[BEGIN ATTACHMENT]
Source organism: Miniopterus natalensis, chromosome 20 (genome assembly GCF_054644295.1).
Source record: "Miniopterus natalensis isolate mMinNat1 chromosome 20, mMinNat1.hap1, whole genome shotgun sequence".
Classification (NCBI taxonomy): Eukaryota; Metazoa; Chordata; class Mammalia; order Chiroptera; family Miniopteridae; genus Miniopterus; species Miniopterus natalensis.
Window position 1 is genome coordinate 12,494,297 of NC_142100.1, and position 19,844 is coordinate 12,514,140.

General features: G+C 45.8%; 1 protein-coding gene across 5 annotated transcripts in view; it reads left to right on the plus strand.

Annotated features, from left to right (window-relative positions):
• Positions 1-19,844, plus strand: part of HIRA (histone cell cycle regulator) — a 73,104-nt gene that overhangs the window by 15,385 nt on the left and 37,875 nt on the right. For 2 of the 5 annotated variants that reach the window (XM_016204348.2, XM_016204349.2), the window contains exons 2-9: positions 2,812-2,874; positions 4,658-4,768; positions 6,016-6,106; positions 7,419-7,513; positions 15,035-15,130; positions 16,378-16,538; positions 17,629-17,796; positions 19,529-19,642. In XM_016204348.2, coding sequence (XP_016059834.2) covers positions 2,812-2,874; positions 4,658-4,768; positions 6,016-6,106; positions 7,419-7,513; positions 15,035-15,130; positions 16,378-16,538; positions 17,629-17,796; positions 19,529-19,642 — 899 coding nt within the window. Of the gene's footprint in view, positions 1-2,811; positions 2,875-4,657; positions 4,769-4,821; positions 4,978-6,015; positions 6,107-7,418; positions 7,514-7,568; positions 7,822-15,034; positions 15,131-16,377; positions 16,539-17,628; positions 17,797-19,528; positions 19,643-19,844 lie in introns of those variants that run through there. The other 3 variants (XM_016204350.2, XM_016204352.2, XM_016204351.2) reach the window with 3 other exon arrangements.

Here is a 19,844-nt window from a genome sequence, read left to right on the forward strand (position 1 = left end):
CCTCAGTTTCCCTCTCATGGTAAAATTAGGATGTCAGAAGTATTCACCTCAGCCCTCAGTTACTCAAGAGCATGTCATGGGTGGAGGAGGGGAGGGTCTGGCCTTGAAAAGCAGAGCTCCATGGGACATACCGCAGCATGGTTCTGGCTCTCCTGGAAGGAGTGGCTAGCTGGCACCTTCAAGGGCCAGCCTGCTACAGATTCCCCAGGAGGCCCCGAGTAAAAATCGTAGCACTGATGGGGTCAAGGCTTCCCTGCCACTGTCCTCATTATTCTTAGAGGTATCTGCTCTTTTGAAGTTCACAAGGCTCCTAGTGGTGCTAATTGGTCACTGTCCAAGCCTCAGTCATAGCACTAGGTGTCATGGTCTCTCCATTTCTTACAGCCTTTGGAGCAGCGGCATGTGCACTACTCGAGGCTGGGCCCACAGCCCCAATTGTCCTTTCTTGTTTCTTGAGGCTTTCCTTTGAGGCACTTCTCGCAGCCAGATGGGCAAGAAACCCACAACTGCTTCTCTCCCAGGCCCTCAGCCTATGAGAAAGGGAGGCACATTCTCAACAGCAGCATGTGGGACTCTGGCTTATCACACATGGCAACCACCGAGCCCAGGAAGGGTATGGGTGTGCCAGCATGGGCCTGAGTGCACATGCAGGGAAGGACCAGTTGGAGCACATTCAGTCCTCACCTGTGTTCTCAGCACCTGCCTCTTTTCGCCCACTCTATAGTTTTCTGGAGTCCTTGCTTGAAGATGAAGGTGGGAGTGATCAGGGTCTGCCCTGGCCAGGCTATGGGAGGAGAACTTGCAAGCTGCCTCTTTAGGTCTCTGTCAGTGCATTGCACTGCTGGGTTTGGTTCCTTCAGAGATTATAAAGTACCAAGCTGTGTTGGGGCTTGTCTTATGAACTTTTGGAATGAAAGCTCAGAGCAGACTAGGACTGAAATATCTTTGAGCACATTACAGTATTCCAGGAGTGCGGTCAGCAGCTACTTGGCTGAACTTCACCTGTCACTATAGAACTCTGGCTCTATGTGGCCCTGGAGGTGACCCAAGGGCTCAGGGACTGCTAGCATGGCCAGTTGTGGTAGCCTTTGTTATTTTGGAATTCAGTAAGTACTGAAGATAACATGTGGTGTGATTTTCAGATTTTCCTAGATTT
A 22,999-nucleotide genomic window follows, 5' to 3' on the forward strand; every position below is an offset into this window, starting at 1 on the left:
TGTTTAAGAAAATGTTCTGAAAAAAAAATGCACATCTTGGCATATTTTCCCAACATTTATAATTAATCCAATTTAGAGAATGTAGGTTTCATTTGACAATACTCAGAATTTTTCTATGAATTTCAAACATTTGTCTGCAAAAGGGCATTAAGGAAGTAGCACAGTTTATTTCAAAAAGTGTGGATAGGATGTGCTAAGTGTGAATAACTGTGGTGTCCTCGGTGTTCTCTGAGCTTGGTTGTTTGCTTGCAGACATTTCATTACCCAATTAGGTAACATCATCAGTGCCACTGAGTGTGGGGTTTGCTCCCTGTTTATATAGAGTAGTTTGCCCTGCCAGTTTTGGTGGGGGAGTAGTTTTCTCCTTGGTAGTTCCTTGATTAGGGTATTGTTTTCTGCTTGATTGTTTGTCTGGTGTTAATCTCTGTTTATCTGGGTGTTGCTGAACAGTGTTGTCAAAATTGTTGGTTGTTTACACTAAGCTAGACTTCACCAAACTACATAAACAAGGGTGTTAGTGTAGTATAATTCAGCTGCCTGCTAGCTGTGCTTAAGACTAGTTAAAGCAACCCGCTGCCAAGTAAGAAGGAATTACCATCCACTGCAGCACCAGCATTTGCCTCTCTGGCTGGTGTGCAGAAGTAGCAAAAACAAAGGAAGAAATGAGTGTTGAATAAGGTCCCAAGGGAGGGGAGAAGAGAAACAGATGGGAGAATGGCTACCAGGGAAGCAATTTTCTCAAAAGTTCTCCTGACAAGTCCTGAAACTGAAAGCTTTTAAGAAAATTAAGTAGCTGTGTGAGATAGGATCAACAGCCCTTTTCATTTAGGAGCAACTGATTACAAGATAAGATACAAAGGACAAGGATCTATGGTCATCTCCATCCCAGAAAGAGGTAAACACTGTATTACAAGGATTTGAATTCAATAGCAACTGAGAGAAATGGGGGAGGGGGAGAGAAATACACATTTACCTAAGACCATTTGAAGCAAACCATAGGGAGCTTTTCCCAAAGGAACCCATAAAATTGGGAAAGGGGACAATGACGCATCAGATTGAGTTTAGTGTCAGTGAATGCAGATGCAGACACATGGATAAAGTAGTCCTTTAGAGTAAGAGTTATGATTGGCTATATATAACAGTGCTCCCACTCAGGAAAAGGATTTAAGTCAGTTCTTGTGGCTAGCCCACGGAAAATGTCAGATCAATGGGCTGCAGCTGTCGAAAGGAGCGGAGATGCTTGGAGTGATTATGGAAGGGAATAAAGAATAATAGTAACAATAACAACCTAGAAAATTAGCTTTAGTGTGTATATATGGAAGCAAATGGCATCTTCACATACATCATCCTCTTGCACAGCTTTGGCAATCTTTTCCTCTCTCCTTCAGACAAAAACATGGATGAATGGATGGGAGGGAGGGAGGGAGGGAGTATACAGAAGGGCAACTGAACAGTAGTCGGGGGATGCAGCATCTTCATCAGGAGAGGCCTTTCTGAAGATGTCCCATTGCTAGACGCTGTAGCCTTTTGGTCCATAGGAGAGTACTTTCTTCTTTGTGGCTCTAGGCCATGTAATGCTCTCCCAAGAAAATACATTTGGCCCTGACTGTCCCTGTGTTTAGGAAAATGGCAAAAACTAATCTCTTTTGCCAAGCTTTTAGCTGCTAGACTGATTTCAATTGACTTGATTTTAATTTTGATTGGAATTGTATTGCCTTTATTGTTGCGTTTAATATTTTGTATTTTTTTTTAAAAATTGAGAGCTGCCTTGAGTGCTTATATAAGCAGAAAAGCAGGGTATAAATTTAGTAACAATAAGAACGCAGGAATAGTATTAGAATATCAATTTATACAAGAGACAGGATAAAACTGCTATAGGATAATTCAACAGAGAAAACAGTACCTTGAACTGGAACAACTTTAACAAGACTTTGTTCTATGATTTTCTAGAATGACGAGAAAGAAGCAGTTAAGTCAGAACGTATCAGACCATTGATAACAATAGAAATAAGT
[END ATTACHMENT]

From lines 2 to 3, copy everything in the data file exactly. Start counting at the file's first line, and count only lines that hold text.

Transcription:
Source record: "Miniopterus natalensis isolate mMinNat1 chromosome 20, mMinNat1.hap1, whole genome shotgun sequence".
Classification (NCBI taxonomy): Eukaryota; Metazoa; Chordata; class Mammalia; order Chiroptera; family Miniopteridae; genus Miniopterus; species Miniopterus natalensis.